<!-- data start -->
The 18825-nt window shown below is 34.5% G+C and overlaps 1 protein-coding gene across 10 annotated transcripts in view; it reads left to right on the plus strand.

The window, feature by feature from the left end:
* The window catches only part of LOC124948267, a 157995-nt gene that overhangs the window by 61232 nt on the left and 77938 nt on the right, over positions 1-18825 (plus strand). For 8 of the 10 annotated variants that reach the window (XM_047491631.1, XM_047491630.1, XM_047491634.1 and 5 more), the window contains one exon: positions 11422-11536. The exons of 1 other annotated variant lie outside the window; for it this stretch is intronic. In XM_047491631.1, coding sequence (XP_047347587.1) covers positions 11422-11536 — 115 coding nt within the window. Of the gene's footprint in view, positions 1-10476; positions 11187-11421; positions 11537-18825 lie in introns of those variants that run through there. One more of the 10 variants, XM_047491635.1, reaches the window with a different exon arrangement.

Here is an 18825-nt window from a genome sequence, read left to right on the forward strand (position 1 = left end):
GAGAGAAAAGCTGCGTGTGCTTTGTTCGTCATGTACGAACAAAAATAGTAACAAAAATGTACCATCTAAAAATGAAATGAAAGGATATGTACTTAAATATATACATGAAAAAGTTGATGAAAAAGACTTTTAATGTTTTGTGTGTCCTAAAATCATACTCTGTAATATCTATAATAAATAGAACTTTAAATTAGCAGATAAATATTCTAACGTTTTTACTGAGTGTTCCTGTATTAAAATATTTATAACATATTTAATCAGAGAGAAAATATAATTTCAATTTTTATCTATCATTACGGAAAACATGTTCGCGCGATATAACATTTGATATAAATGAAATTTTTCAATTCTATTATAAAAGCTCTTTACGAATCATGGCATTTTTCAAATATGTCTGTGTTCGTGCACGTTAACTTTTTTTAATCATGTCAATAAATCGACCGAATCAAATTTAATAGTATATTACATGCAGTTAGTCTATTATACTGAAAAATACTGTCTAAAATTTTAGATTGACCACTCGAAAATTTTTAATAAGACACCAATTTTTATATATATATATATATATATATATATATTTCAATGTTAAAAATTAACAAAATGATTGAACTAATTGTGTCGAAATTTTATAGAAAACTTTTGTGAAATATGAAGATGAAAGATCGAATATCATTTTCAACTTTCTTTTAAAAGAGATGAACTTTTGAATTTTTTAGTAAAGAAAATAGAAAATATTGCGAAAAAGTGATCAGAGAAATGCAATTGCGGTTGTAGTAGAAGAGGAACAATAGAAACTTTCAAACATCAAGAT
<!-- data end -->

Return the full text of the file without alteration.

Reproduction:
The 18825-nt window shown below is 34.5% G+C and overlaps 1 protein-coding gene across 10 annotated transcripts in view; it reads left to right on the plus strand.

The window, feature by feature from the left end:
* The window catches only part of LOC124948267, a 157995-nt gene that overhangs the window by 61232 nt on the left and 77938 nt on the right, over positions 1-18825 (plus strand). For 8 of the 10 annotated variants that reach the window (XM_047491631.1, XM_047491630.1, XM_047491634.1 and 5 more), the window contains one exon: positions 11422-11536. The exons of 1 other annotated variant lie outside the window; for it this stretch is intronic. In XM_047491631.1, coding sequence (XP_047347587.1) covers positions 11422-11536 — 115 coding nt within the window. Of the gene's footprint in view, positions 1-10476; positions 11187-11421; positions 11537-18825 lie in introns of those variants that run through there. One more of the 10 variants, XM_047491635.1, reaches the window with a different exon arrangement.

Here is an 18825-nt window from a genome sequence, read left to right on the forward strand (position 1 = left end):
GAGAGAAAAGCTGCGTGTGCTTTGTTCGTCATGTACGAACAAAAATAGTAACAAAAATGTACCATCTAAAAATGAAATGAAAGGATATGTACTTAAATATATACATGAAAAAGTTGATGAAAAAGACTTTTAATGTTTTGTGTGTCCTAAAATCATACTCTGTAATATCTATAATAAATAGAACTTTAAATTAGCAGATAAATATTCTAACGTTTTTACTGAGTGTTCCTGTATTAAAATATTTATAACATATTTAATCAGAGAGAAAATATAATTTCAATTTTTATCTATCATTACGGAAAACATGTTCGCGCGATATAACATTTGATATAAATGAAATTTTTCAATTCTATTATAAAAGCTCTTTACGAATCATGGCATTTTTCAAATATGTCTGTGTTCGTGCACGTTAACTTTTTTTAATCATGTCAATAAATCGACCGAATCAAATTTAATAGTATATTACATGCAGTTAGTCTATTATACTGAAAAATACTGTCTAAAATTTTAGATTGACCACTCGAAAATTTTTAATAAGACACCAATTTTTATATATATATATATATATATATATATATTTCAATGTTAAAAATTAACAAAATGATTGAACTAATTGTGTCGAAATTTTATAGAAAACTTTTGTGAAATATGAAGATGAAAGATCGAATATCATTTTCAACTTTCTTTTAAAAGAGATGAACTTTTGAATTTTTTAGTAAAGAAAATAGAAAATATTGCGAAAAAGTGATCAGAGAAATGCAATTGCGGTTGTAGTAGAAGAGGAACAATAGAAACTTTCAAACATCAAGAT